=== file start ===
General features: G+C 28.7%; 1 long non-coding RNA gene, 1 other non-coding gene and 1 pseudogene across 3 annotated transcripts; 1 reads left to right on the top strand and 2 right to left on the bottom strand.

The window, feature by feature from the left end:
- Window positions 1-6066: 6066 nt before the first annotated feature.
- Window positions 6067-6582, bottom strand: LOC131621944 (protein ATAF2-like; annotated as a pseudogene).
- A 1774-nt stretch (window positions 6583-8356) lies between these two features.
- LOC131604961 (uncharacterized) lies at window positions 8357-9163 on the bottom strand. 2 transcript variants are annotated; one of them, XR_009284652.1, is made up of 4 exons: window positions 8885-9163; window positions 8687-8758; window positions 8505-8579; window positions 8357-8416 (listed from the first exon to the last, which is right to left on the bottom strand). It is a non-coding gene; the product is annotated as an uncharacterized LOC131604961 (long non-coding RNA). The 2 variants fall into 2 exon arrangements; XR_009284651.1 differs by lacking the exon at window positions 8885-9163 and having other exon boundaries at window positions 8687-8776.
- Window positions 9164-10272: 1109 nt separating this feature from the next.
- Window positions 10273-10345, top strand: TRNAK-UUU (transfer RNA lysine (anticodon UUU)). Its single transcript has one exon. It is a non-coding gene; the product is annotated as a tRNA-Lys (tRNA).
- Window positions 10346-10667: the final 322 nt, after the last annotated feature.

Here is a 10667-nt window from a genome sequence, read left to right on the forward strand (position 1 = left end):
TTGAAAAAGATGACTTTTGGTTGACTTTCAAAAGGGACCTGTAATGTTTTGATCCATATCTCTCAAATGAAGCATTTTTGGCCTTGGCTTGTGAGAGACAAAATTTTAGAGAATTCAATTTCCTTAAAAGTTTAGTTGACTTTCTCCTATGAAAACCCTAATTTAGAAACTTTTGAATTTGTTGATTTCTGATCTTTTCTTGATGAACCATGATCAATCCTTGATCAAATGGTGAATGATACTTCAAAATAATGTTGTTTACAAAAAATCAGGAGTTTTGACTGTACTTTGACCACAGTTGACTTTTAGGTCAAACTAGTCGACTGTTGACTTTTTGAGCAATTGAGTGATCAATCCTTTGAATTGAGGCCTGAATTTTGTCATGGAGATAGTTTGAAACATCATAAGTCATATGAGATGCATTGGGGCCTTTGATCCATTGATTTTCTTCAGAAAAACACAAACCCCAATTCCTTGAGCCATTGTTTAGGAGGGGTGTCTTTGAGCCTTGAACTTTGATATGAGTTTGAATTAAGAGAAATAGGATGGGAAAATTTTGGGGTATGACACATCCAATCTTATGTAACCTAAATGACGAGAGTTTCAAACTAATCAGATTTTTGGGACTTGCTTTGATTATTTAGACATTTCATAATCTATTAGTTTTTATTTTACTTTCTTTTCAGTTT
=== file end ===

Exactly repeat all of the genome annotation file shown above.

General features: G+C 28.7%; 1 long non-coding RNA gene, 1 other non-coding gene and 1 pseudogene across 3 annotated transcripts; 1 reads left to right on the top strand and 2 right to left on the bottom strand.

The window, feature by feature from the left end:
- Window positions 1-6066: 6066 nt before the first annotated feature.
- Window positions 6067-6582, bottom strand: LOC131621944 (protein ATAF2-like; annotated as a pseudogene).
- A 1774-nt stretch (window positions 6583-8356) lies between these two features.
- LOC131604961 (uncharacterized) lies at window positions 8357-9163 on the bottom strand. 2 transcript variants are annotated; one of them, XR_009284652.1, is made up of 4 exons: window positions 8885-9163; window positions 8687-8758; window positions 8505-8579; window positions 8357-8416 (listed from the first exon to the last, which is right to left on the bottom strand). It is a non-coding gene; the product is annotated as an uncharacterized LOC131604961 (long non-coding RNA). The 2 variants fall into 2 exon arrangements; XR_009284651.1 differs by lacking the exon at window positions 8885-9163 and having other exon boundaries at window positions 8687-8776.
- Window positions 9164-10272: 1109 nt separating this feature from the next.
- Window positions 10273-10345, top strand: TRNAK-UUU (transfer RNA lysine (anticodon UUU)). Its single transcript has one exon. It is a non-coding gene; the product is annotated as a tRNA-Lys (tRNA).
- Window positions 10346-10667: the final 322 nt, after the last annotated feature.

Here is a 10667-nt window from a genome sequence, read left to right on the forward strand (position 1 = left end):
TTGAAAAAGATGACTTTTGGTTGACTTTCAAAAGGGACCTGTAATGTTTTGATCCATATCTCTCAAATGAAGCATTTTTGGCCTTGGCTTGTGAGAGACAAAATTTTAGAGAATTCAATTTCCTTAAAAGTTTAGTTGACTTTCTCCTATGAAAACCCTAATTTAGAAACTTTTGAATTTGTTGATTTCTGATCTTTTCTTGATGAACCATGATCAATCCTTGATCAAATGGTGAATGATACTTCAAAATAATGTTGTTTACAAAAAATCAGGAGTTTTGACTGTACTTTGACCACAGTTGACTTTTAGGTCAAACTAGTCGACTGTTGACTTTTTGAGCAATTGAGTGATCAATCCTTTGAATTGAGGCCTGAATTTTGTCATGGAGATAGTTTGAAACATCATAAGTCATATGAGATGCATTGGGGCCTTTGATCCATTGATTTTCTTCAGAAAAACACAAACCCCAATTCCTTGAGCCATTGTTTAGGAGGGGTGTCTTTGAGCCTTGAACTTTGATATGAGTTTGAATTAAGAGAAATAGGATGGGAAAATTTTGGGGTATGACACATCCAATCTTATGTAACCTAAATGACGAGAGTTTCAAACTAATCAGATTTTTGGGACTTGCTTTGATTATTTAGACATTTCATAATCTATTAGTTTTTATTTTACTTTCTTTTCAGTTT